Did you ever feel like things were going amazingly, but it was all an illusion? No, it wasn’t an illusion, the good times are really real, the adrenaline-fuelled adventures and mad social can’t stop-talking, grabbing life by the balls intensity. But then you have to pay, and the comedowns are really real too, the soul-crushing immobilising depression, unexplained crying, meltdowns and hysteria (yes, I hate that word, but fulfil the stereotype pretty well sometimes). Not to mention, everyone eventually gets tired of full-on emotional intensity turned up to eleven. God knows, I get tired of it. I’m so tired right now that every movement is a battle of wills, just focusing on this blog is really difficult and I’m too hot right now and there are so many more important things happening.
So, that’s where I’ve been, where I am. Oh what a thrill, to be mentally ill. Except for everyone around me. That’s the Intermission, that’s where I’ve been.
Declaration of War
Maybe war is not the best metaphor. Maybe this should be a declaration of trying. A declaration of trying to fulfil my potential, to contribute. War on ones own shadow rarely ends in meaningful victory.
Today we drank a toast to my Grandad, the first person to ever help me write a book. He spent ages printing the front cover on glossy photo paper, putting it in a folder. It was for High School English class, and I got the highest grade possible. The school still had that book, years later. They’d get it out on open evenings as an example of the sterling work of their English students.
“If something’s worth doing, it’s worth doing right. I’ve lost a lot of time and money that way, but I still believe it.” – Ron Hunt.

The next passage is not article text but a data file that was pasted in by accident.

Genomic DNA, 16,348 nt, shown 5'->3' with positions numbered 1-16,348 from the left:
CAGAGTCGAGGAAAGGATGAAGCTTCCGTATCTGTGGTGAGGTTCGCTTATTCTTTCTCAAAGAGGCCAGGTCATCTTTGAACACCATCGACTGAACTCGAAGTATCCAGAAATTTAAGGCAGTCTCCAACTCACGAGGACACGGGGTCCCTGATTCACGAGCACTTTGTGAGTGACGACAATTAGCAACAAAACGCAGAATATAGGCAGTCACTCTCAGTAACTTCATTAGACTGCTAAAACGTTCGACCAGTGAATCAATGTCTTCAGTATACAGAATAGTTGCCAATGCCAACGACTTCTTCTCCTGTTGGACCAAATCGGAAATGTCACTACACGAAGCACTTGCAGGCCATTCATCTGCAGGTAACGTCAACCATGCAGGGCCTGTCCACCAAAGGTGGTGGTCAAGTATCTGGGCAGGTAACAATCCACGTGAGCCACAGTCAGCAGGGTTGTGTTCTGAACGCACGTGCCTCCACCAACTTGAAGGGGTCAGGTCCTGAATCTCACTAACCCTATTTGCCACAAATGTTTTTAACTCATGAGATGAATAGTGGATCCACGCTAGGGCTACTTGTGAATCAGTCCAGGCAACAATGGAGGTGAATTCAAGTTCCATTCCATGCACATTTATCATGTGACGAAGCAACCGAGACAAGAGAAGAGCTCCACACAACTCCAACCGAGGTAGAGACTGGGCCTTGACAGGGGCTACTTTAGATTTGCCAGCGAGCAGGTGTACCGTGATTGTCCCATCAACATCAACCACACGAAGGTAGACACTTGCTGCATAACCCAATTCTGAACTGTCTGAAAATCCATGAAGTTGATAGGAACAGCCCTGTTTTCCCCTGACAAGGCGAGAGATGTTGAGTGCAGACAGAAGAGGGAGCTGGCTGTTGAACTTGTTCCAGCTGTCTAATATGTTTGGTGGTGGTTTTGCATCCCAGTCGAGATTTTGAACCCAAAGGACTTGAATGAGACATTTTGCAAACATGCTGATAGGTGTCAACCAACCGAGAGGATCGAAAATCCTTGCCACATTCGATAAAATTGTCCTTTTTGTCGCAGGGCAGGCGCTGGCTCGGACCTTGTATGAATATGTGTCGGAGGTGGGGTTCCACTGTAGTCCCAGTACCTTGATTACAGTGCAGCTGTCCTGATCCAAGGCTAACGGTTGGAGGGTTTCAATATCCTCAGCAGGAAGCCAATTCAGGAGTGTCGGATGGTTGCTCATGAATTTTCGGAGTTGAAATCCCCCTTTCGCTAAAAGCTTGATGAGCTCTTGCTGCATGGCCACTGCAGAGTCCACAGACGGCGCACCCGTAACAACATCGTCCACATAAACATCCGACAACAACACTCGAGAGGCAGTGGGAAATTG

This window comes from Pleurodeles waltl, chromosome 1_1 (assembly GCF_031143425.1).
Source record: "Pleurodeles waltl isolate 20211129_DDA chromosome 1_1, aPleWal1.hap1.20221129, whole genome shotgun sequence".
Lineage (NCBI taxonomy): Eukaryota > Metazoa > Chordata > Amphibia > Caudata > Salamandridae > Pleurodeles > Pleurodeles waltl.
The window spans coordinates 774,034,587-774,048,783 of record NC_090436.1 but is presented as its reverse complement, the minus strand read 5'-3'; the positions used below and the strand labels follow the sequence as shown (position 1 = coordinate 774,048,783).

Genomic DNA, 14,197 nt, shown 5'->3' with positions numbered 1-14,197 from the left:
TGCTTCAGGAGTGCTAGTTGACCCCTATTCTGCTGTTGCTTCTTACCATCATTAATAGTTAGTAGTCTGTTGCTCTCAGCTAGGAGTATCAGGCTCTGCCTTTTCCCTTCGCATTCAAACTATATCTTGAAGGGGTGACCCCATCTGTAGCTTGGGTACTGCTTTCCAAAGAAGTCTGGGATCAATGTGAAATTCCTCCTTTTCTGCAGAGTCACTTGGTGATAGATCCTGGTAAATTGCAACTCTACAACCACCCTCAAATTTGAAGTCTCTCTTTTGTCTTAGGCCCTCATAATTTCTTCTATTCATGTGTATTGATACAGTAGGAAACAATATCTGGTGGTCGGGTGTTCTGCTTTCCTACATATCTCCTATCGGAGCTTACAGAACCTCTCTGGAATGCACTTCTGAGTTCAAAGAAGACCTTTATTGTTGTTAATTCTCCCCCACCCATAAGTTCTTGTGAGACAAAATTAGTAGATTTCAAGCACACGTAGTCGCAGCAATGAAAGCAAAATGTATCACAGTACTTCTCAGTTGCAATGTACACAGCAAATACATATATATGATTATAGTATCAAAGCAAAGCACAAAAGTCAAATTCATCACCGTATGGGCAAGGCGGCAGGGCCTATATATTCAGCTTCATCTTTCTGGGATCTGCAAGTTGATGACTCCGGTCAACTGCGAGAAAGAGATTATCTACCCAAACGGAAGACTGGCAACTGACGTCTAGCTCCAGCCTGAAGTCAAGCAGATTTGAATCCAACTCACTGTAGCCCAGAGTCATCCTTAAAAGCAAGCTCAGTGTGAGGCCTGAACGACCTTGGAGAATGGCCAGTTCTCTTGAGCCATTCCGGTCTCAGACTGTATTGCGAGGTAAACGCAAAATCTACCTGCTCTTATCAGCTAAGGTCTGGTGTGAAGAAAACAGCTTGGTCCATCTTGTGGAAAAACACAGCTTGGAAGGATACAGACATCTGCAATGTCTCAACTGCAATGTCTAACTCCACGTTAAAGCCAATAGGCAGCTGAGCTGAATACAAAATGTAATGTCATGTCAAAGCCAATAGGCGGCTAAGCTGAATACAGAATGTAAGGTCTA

So now I’ve got two books, but there is so much more to do. I’m determined not to let this illness mess with performing spoken mic at City-Zen for Rojava on Friday night. Leaving the house is difficult, and maybe I’ll cry, but better to go outside and suffer than build my own bedroom-sized prison.
And I know it will be so, so much harder now I’m intermittently paralysed by free-form anxiety, but ABSEILING is happening. Saturday, Jury’s Inn Derby, 12:00-2:30pm. Come watch. I will wear a cape. For some reason the sponsorship website is down though, so I can’t link to beg.
Often I feel like a failure, for missing out on so many things because of BPD and whatever other mental issues I’ve got. I don’t want to be known as the flaky one, but in some ways that’s inevitable. I’m working on it though. I try. Seriously.
I hope that I can be even one fraction of the man that my Grandad was, a unique and wonderful man. He was a writer, of a different kind, but I can only aspire to his conscientiousness one day. His love of stationery lives on in me. (P.S. please send left-handed fountain pens.) He was a wonderful wit, a genuinely humane person who saw the good in everyone and did a lot for charity. He was a role model and inspiration to so many. Tonight I lit a candle and me and my mum drank to his memory (a quality Port, I assume he would approve), but I hope to show true love and honour by my actions in the world. For Ron Hunt, legend.
This was not a declaration of war. This was a declaration of love.